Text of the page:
Wednesday, September 25, 2013

Rain in the Sukkah - Cranky Masters and Bad Omens

This past Shabbat here in Israel (chol hamoed Sukkot) we had a few good downpours of rain, causing us to scramble to get mattresses and the like out of the sukkah before they got soaked. The next day, I spoke to a friend about it, who lamented, "Hashem doesn't want us - He just poured a drink in our face." He was referring to a Mishna in Sukkah (28b) which says that if it rains on Sukkot and we have to leave our sukkahs, it's like when a servant comes to pour his master a drink, and the master - unhappy with the servant - pours the pitcher in the servant's face.

I responded to my friend that I wasn't terribly impressed with the middot of this "master". You're not happy with the service, so you pour the drink in the servant's face? If that's not obnoxious behavior, I'm not sure what is!

At any rate, it's a far cry from the "perfectly good", "perfectly kind" picture of God which people tend to paint today. Seems to me that in the days of yesteryear, at least as recently as the times of the Mishna, it was okay to have a God who gets cranky and ornery at times, who's a bit more "human".

And honestly I'm not sure which choice I prefer - (A) a God who on occasion can be a bit obnoxious but who's more human, more real, or (B) a God who's "only good" but represents a kind of far-removed notion of philosophical perfection which no one can ever hope to attain. My sense is that option (B) is what gets people to believe in ideas such as Chazal could never be wrong, that every Torah luminary who ever lived was a perfect tzaddik, etc. It's living in fantasyland, it's historical revisionism, and it borders on people-worship. On the other hand, I suppose I wouldn't want people walking around in the mindset of option (A) either, pouring water in each other's faces (or far worse) and justifying it as "emulating God".

Of course, I don't go for (A) or (B). I don't have a "Master". I do the work because I want to, and if anyone ever threw water in my face, I'd seek employment elsewhere!

One more quick thought and I have to get ready for the chag...

I recall one Shmini Atzeret a few years back when the first rain of the season fell mamash right after Musaf, right after the prayer for rain. And I remember how elated everyone was, the feeling that this was a positive omen for the Jewish people, that we must have earned Hashem's favor. After all, as soon as we ask for rain it starts coming down in buckets. So it's a great omen when it rains after Mussaf, but if it rains 24 hours earlier, on Sukkot, it's a bad omen... Even though I've seen it time and time again, it never ceases to amaze me how intelligent people can be so naive and superstitious. Just take the rain after Musaf - does anyone really suppose that every shul got rain right after Musaf? What about shuls that start davening later? What about other towns where the rain must've fallen an hour or two earlier? What about all the places which got no rain whatsoever?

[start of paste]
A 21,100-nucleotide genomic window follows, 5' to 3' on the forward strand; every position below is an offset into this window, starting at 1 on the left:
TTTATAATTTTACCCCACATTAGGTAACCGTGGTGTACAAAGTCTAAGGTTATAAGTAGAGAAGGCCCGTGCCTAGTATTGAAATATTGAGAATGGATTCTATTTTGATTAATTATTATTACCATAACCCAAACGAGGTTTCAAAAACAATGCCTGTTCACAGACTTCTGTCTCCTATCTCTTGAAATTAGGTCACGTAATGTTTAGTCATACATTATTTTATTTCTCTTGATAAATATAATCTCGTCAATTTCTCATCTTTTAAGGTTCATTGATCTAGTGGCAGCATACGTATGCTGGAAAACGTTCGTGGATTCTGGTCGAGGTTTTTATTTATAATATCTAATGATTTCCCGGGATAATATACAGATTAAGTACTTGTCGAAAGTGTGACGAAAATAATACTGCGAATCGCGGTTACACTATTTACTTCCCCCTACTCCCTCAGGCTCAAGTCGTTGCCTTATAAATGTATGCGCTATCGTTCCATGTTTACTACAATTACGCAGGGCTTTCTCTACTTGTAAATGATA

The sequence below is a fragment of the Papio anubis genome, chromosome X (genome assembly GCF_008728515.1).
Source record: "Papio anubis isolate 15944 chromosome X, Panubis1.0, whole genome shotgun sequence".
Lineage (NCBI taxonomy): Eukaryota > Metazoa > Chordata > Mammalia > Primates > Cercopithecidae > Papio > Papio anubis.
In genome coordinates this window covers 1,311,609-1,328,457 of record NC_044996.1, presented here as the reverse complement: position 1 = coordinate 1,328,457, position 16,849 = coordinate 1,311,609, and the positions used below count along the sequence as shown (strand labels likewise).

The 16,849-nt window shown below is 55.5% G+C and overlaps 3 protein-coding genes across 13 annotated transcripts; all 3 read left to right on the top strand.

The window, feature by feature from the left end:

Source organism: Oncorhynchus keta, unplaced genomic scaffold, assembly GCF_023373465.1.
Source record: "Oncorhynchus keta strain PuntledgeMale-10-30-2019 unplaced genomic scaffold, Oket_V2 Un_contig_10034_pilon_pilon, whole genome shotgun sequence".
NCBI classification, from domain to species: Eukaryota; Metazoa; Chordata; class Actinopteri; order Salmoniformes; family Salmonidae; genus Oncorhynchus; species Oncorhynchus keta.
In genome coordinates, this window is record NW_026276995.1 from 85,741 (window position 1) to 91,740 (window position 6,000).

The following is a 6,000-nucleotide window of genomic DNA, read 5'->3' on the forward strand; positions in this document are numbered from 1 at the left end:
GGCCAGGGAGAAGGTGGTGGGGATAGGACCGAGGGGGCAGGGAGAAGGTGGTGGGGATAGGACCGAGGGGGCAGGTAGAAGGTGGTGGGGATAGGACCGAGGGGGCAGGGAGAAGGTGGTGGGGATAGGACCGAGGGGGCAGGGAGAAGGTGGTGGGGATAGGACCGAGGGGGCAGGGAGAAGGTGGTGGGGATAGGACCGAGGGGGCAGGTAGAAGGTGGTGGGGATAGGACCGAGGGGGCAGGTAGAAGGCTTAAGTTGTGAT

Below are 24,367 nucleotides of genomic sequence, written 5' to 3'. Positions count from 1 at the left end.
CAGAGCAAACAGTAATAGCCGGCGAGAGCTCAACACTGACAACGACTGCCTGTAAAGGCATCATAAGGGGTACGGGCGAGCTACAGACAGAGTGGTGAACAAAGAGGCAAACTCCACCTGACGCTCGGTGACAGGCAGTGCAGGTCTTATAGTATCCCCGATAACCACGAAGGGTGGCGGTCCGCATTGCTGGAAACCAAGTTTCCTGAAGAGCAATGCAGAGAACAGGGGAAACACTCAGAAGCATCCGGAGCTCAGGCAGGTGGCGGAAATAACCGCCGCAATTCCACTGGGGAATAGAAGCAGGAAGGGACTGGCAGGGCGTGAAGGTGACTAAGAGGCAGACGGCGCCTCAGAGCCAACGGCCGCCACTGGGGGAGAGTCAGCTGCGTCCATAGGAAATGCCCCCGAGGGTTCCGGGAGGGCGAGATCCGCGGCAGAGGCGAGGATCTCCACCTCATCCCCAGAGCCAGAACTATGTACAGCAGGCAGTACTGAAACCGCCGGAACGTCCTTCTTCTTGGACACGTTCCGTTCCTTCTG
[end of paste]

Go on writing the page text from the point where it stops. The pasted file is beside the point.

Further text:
I don't at all knock the joy people experience - goodness knows we need more of it! I'm not saying that we need to walk around like Mr. Spock, being so rational that we intellectualize away our feelings of positivity. But #1, for every warm and fuzzy experience produced by one superstition, there's fear and negativity produced by a different superstition. And #2, if we want to bring ourselves to a mindset of joy and confidence and positivity - then why not just choose a non-superstitious way, of which there are always plenty to choose from.
 
Wishing a good Shmini Atzeret/Simchat Torah to all...

2 comments:

  1. It's funny. When learning Gemara (Talmud) in the past, the scary, ugly, disappointing parts (I recently came across rather violent talk regarding am haaretz (ignorant) Jews) bothered me but never made me question the all loving Source. In hindsight now it's clear these parts were written very much by men with all their foibles. There are also some beautiful parts and lessons there, a testament to the goodness that can come from people too.

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    1. Hi John, thanks for the comment.

      If we wanted to mine Chazal for offensive or simply bizarre statements, we'd find no shortage. Generally though I tend to give the benefit of the doubt that coming from where they were coming from (i.e. given the beliefs and ethical sensibilities of their time/place, and given the experience of Jews at the time), these statements would have made much more sense. But every now and again I do wonder whether if I were living at that time I'd have considered many of their statements wrongheaded even for that time and place (i.e. coming from men with clear "foibles"). Would I have had more "Hellenist" leanings for example? Would I have found Tzeduki beliefs to be more sensible? Would I have sympathized with JC and his criticism of the rabbinic establishment? I guess I'll never know!

      But going back to the benefit of the doubt, that same benefit wouldn't apply to people today who parrot Chazal and take their words to be the unassailable and absolute Truth, and who continue to believe things which are offensive or ridiculous when clearly we should know better. Yes, as individuals many/most of these people are in the "tinok she'nishba" category - they truly don't know better because they've been utterly indoctrinated since birth, but for other individuals, and for the community as a whole... Suffice it to say I think there's substantial "room for improvement".

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